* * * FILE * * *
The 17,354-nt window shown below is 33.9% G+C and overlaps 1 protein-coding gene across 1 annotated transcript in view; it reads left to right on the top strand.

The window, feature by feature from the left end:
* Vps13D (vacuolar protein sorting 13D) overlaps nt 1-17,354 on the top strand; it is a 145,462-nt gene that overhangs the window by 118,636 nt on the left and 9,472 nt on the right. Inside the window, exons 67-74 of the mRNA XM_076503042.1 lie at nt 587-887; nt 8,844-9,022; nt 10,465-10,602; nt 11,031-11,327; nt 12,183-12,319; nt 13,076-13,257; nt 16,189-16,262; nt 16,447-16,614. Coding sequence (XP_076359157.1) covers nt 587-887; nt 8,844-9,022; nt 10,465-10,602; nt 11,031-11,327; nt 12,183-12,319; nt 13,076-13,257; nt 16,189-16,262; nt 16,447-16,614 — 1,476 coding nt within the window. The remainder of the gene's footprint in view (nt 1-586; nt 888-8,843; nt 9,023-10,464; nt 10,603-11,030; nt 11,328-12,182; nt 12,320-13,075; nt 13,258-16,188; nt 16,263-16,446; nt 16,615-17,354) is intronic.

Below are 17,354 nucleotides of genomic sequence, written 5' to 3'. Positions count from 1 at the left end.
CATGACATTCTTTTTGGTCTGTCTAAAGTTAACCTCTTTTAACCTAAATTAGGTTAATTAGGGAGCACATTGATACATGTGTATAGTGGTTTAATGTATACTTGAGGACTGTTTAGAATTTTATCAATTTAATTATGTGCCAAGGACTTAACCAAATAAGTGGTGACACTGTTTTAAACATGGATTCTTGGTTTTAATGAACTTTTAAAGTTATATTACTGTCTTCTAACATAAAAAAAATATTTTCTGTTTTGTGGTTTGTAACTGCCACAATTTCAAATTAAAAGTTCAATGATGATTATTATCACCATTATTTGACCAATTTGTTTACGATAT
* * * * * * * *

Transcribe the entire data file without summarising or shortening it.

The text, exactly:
The 17,354-nt window shown below is 33.9% G+C and overlaps 1 protein-coding gene across 1 annotated transcript in view; it reads left to right on the top strand.

The window, feature by feature from the left end:
* Vps13D (vacuolar protein sorting 13D) overlaps nt 1-17,354 on the top strand; it is a 145,462-nt gene that overhangs the window by 118,636 nt on the left and 9,472 nt on the right. Inside the window, exons 67-74 of the mRNA XM_076503042.1 lie at nt 587-887; nt 8,844-9,022; nt 10,465-10,602; nt 11,031-11,327; nt 12,183-12,319; nt 13,076-13,257; nt 16,189-16,262; nt 16,447-16,614. Coding sequence (XP_076359157.1) covers nt 587-887; nt 8,844-9,022; nt 10,465-10,602; nt 11,031-11,327; nt 12,183-12,319; nt 13,076-13,257; nt 16,189-16,262; nt 16,447-16,614 — 1,476 coding nt within the window. The remainder of the gene's footprint in view (nt 1-586; nt 888-8,843; nt 9,023-10,464; nt 10,603-11,030; nt 11,328-12,182; nt 12,320-13,075; nt 13,258-16,188; nt 16,263-16,446; nt 16,615-17,354) is intronic.

Below are 17,354 nucleotides of genomic sequence, written 5' to 3'. Positions count from 1 at the left end.
CATGACATTCTTTTTGGTCTGTCTAAAGTTAACCTCTTTTAACCTAAATTAGGTTAATTAGGGAGCACATTGATACATGTGTATAGTGGTTTAATGTATACTTGAGGACTGTTTAGAATTTTATCAATTTAATTATGTGCCAAGGACTTAACCAAATAAGTGGTGACACTGTTTTAAACATGGATTCTTGGTTTTAATGAACTTTTAAAGTTATATTACTGTCTTCTAACATAAAAAAAATATTTTCTGTTTTGTGGTTTGTAACTGCCACAATTTCAAATTAAAAGTTCAATGATGATTATTATCACCATTATTTGACCAATTTGTTTACGATAT